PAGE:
So would Amy Koch's ouster as Senate majority leader have been handled differently if she were a man?

Across the Internet and in the halls at the State Capitol, the question has been asked ever since the Republican senator -- the first female Senate majority leader in Minnesota history -- resigned over allegations that she had an inappropriate relationship with a Senate staff member.

"I think there are some legitimate questions about the way this was handled" by Koch's Senate Republican colleagues, said Kathryn Pearson, a political science professor at the University of Minnesota. "Would it have been handled differently [if] the Senate majority leader were a man?

"We don't know the answer to that, but questions have been raised," she added. "I don't want to say she's a victim, because clearly what she did was wrong."

Sen. Warren Limmer, R-Maple Grove, said it's easy to jump to conclusions. But most people -- including, he said, himself -- do not yet know the full story regarding Koch. "College professors can opine all they want," he said. "Not having all the details, I can't really tell [you] whether I can compare it, or make it into a gender issue."

Koch's political fall does follow -- albeit by nearly two decades -- the resignation under fire of House Speaker Dee Long, the first woman to hold that position at the State Capitol. Senate majority leader and House speaker are considered the Legislature's two most powerful positions.

Long resigned as House speaker in 1993 after a political scandal known as Phonegate erupted. Long and others did not tell law enforcement authorities that the Minnesota House had been defrauded of nearly $90,000 in long-distance calls. At the time, some of Long's defenders cited a double standard because Long was a woman.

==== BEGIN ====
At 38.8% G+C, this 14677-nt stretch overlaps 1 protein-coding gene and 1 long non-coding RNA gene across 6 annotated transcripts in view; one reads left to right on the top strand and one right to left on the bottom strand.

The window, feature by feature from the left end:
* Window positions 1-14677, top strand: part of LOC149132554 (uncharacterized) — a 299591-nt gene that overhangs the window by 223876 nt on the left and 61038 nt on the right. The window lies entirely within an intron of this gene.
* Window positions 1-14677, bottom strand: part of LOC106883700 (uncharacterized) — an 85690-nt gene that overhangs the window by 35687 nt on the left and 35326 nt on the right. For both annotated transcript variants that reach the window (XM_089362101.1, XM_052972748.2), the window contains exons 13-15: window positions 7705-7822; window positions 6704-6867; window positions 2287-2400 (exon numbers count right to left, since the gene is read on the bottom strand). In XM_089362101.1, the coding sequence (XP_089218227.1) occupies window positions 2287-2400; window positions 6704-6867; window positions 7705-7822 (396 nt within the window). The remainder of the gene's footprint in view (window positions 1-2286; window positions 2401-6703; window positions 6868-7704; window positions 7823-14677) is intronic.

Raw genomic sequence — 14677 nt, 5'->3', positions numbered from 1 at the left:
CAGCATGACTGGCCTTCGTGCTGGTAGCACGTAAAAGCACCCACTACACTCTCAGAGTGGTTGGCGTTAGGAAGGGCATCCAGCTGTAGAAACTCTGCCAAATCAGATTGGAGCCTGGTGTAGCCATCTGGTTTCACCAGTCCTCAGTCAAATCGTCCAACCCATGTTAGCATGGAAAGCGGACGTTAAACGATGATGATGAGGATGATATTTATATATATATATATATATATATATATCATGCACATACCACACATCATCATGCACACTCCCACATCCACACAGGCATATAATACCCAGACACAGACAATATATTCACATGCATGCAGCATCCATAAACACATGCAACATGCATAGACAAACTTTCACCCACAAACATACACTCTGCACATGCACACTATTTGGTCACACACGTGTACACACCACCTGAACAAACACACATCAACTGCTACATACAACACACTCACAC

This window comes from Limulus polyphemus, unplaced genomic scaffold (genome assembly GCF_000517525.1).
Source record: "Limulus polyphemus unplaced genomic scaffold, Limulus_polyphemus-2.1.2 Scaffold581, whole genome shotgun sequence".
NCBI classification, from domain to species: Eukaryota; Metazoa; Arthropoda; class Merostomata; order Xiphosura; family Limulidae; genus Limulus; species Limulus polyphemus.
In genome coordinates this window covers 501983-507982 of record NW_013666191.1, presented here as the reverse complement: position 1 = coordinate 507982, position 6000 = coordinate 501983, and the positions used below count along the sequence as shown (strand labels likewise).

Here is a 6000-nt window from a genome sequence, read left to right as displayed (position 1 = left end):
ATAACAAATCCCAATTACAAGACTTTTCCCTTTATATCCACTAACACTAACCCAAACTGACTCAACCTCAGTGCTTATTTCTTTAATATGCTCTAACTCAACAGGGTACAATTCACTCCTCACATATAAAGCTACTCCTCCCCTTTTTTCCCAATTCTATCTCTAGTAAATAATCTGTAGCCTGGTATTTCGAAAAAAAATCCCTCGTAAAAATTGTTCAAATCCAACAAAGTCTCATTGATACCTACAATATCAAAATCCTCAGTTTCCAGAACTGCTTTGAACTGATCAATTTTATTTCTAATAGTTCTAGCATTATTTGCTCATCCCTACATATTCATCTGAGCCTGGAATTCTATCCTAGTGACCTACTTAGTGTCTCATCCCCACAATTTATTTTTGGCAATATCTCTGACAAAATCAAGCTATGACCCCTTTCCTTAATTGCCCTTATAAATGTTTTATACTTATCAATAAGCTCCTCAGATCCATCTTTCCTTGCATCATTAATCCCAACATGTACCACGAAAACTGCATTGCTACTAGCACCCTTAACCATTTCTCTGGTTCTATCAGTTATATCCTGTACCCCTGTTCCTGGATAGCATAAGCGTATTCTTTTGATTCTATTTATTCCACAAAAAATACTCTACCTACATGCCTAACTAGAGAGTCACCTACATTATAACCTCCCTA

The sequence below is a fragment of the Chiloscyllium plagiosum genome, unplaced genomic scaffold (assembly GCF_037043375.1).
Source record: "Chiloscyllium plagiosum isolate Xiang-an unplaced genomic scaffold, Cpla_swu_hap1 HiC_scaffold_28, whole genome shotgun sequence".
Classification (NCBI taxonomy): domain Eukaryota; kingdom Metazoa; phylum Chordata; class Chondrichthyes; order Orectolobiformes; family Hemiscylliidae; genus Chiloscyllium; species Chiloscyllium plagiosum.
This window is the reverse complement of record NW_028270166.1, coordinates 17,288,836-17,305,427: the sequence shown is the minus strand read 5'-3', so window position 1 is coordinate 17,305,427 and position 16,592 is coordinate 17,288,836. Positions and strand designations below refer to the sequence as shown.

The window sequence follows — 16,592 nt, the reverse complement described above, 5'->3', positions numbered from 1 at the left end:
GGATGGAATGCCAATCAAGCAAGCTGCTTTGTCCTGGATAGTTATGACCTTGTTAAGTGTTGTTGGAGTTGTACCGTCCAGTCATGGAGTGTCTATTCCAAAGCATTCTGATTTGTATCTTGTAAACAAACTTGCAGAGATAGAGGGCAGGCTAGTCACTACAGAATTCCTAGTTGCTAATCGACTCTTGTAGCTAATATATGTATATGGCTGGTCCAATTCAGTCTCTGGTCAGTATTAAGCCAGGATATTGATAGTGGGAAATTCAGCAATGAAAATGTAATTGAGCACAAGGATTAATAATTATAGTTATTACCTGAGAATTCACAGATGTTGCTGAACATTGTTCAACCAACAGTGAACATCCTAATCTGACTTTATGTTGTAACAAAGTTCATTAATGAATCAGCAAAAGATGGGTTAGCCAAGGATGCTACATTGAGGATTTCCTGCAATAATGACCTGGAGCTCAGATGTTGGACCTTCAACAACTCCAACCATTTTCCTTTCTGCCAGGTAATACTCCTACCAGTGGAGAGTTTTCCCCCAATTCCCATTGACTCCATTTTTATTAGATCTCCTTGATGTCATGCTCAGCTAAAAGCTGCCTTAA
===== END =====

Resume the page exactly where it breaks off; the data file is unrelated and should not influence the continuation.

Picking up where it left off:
But Sen. Paul Gazelka, R-Brainerd, said there is nothing to suggest Koch was treated differently than a man would have been. "That's ridiculous," he said.

Gazelka said that, after winning a majority in the Minnesota Senate last year for the first time in more than a generation, Republicans not only selected Koch as majority leader but also selected Sen. Julianne Ortman, R-Chanhassen, to chair the Senate Taxes Committee, arguably the most influential committee in the Senate.

He also said that when a small group of Senate Republican leaders confronted Koch last week "it was not all male," a nod to the fact that Sen. Claire Robling, R-Jordan, was present.

"I absolutely do not see any of that," Gazelka said of the allegation.

Sen. Carla Nelson, R-Rochester, who has criticized how Koch's ouster was handled by Senate Republican leaders, said she is not sure whether things would have been done differently had Koch been a man. "I don't know," she said. "My hope is that we've gone beyond this double standard for gender or anything else."

Mike Kaszuba • 651-222-1673